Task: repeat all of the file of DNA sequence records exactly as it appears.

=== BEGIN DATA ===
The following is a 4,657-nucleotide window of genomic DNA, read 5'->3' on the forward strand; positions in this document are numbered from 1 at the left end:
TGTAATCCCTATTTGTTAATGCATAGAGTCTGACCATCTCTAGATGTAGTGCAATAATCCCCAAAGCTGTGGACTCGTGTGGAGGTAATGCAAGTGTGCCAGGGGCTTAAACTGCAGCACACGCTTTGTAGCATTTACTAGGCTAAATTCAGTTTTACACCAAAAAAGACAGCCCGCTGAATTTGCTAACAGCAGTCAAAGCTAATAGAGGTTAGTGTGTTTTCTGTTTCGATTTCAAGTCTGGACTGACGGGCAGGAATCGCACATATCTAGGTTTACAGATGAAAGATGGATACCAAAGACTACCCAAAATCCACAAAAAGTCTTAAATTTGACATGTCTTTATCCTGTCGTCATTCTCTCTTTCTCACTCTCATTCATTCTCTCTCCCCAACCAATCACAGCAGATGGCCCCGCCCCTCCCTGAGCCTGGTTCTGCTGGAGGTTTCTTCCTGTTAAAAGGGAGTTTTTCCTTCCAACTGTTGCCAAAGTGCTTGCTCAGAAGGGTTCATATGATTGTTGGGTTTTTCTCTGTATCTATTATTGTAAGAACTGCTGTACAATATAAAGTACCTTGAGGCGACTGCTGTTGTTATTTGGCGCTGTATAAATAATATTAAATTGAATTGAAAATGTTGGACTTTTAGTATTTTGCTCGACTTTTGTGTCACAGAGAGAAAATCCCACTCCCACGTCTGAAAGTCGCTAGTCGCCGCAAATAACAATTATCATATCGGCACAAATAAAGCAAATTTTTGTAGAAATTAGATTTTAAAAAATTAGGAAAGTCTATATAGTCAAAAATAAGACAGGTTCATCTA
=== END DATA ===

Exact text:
The following is a 4,657-nucleotide window of genomic DNA, read 5'->3' on the forward strand; positions in this document are numbered from 1 at the left end:
TGTAATCCCTATTTGTTAATGCATAGAGTCTGACCATCTCTAGATGTAGTGCAATAATCCCCAAAGCTGTGGACTCGTGTGGAGGTAATGCAAGTGTGCCAGGGGCTTAAACTGCAGCACACGCTTTGTAGCATTTACTAGGCTAAATTCAGTTTTACACCAAAAAAGACAGCCCGCTGAATTTGCTAACAGCAGTCAAAGCTAATAGAGGTTAGTGTGTTTTCTGTTTCGATTTCAAGTCTGGACTGACGGGCAGGAATCGCACATATCTAGGTTTACAGATGAAAGATGGATACCAAAGACTACCCAAAATCCACAAAAAGTCTTAAATTTGACATGTCTTTATCCTGTCGTCATTCTCTCTTTCTCACTCTCATTCATTCTCTCTCCCCAACCAATCACAGCAGATGGCCCCGCCCCTCCCTGAGCCTGGTTCTGCTGGAGGTTTCTTCCTGTTAAAAGGGAGTTTTTCCTTCCAACTGTTGCCAAAGTGCTTGCTCAGAAGGGTTCATATGATTGTTGGGTTTTTCTCTGTATCTATTATTGTAAGAACTGCTGTACAATATAAAGTACCTTGAGGCGACTGCTGTTGTTATTTGGCGCTGTATAAATAATATTAAATTGAATTGAAAATGTTGGACTTTTAGTATTTTGCTCGACTTTTGTGTCACAGAGAGAAAATCCCACTCCCACGTCTGAAAGTCGCTAGTCGCCGCAAATAACAATTATCATATCGGCACAAATAAAGCAAATTTTTGTAGAAATTAGATTTTAAAAAATTAGGAAAGTCTATATAGTCAAAAATAAGACAGGTTCATCTA